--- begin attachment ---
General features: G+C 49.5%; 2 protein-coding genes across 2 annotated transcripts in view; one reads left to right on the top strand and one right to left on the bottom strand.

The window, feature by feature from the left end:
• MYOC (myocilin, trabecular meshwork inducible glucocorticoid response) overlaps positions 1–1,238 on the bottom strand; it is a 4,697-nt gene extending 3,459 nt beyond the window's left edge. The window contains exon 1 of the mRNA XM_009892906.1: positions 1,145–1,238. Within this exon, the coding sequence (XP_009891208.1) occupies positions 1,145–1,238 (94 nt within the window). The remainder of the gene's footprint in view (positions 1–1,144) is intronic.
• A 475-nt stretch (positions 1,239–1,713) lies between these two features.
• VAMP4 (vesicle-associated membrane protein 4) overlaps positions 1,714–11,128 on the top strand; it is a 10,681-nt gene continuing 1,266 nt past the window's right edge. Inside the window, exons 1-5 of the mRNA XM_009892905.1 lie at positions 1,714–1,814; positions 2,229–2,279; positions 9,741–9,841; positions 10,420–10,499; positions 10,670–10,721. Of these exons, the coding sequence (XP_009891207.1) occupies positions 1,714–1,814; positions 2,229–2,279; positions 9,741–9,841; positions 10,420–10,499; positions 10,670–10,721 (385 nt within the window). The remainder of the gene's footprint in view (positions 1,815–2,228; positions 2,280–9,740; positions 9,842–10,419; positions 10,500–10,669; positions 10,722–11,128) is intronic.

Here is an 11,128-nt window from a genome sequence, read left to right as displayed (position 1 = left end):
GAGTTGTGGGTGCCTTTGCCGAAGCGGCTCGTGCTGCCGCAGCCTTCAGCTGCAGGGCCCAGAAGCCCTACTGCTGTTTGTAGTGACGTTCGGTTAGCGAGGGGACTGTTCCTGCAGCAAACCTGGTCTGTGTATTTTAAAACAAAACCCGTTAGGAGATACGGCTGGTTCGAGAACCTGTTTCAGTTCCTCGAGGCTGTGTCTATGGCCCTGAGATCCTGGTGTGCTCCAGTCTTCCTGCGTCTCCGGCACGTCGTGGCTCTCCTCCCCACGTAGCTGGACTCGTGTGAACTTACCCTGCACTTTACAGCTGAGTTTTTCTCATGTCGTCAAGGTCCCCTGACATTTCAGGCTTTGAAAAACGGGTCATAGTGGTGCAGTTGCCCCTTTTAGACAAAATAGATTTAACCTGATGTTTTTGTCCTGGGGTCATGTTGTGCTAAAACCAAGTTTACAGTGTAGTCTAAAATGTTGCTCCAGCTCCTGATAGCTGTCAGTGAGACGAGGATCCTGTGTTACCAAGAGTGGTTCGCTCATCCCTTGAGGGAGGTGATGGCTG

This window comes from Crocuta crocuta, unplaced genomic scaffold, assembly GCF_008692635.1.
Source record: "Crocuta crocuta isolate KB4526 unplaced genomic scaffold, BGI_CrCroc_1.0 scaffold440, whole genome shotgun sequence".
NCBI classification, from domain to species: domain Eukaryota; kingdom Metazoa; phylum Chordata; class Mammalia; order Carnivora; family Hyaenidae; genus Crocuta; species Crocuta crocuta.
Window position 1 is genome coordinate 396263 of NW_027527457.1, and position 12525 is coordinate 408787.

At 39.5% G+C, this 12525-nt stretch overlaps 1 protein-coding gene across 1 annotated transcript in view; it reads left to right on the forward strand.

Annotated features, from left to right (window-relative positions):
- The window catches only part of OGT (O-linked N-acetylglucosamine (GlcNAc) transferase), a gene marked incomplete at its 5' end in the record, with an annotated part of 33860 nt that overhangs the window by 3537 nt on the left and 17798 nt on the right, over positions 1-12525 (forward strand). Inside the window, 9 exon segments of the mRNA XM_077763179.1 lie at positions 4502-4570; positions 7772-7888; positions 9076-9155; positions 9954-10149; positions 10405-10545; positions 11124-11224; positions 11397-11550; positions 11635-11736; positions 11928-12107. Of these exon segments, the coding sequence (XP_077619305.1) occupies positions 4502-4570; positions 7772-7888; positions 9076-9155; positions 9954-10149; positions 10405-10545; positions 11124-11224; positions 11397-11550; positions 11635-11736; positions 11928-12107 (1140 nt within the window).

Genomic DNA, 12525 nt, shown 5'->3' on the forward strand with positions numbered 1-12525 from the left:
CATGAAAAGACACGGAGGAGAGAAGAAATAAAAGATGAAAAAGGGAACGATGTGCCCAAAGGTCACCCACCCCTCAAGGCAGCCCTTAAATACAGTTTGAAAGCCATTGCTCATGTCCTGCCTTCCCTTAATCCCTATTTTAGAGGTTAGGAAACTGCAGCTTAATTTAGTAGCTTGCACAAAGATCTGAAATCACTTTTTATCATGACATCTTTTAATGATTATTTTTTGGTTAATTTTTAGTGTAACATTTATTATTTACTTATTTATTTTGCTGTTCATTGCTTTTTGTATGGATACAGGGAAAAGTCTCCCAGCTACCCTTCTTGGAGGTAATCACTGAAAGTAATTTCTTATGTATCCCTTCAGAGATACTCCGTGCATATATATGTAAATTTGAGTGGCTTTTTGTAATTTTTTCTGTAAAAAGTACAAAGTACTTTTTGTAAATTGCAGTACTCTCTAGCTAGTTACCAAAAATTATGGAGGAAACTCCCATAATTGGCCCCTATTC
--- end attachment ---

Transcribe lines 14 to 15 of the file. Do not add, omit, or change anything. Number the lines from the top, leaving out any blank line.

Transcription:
- The window catches only part of OGT (O-linked N-acetylglucosamine (GlcNAc) transferase), a gene marked incomplete at its 5' end in the record, with an annotated part of 33860 nt that overhangs the window by 3537 nt on the left and 17798 nt on the right, over positions 1-12525 (forward strand). Inside the window, 9 exon segments of the mRNA XM_077763179.1 lie at positions 4502-4570; positions 7772-7888; positions 9076-9155; positions 9954-10149; positions 10405-10545; positions 11124-11224; positions 11397-11550; positions 11635-11736; positions 11928-12107. Of these exon segments, the coding sequence (XP_077619305.1) occupies positions 4502-4570; positions 7772-7888; positions 9076-9155; positions 9954-10149; positions 10405-10545; positions 11124-11224; positions 11397-11550; positions 11635-11736; positions 11928-12107 (1140 nt within the window).

Genomic DNA, 12525 nt, shown 5'->3' on the forward strand with positions numbered 1-12525 from the left: